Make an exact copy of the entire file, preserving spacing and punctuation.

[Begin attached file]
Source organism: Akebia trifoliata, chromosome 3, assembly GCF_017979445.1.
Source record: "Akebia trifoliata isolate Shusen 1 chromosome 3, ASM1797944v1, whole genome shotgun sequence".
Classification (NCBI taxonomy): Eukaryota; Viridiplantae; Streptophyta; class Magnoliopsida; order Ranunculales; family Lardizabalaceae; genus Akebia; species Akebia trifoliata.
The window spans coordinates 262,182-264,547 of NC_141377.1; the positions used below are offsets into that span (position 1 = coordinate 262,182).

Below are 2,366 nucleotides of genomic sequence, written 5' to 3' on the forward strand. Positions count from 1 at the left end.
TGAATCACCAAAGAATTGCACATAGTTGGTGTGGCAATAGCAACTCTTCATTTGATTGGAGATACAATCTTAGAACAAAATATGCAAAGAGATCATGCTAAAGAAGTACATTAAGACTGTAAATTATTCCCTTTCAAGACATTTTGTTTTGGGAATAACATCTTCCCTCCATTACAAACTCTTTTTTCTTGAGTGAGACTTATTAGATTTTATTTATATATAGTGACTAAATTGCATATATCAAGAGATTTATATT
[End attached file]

Source organism: Akebia trifoliata, chromosome 3, assembly GCF_017979445.1.
Source record: "Akebia trifoliata isolate Shusen 1 chromosome 3, ASM1797944v1, whole genome shotgun sequence".
Classification (NCBI taxonomy): Eukaryota; Viridiplantae; Streptophyta; class Magnoliopsida; order Ranunculales; family Lardizabalaceae; genus Akebia; species Akebia trifoliata.
The window spans coordinates 262,182-264,547 of NC_141377.1; the positions used below are offsets into that span (position 1 = coordinate 262,182).

Below are 2,366 nucleotides of genomic sequence, written 5' to 3' on the forward strand. Positions count from 1 at the left end.
TGAATCACCAAAGAATTGCACATAGTTGGTGTGGCAATAGCAACTCTTCATTTGATTGGAGATACAATCTTAGAACAAAATATGCAAAGAGATCATGCTAAAGAAGTACATTAAGACTGTAAATTATTCCCTTTCAAGACATTTTGTTTTGGGAATAACATCTTCCCTCCATTACAAACTCTTTTTTCTTGAGTGAGACTTATTAGATTTTATTTATATATAGTGACTAAATTGCATATATCAAGAGATTTATATT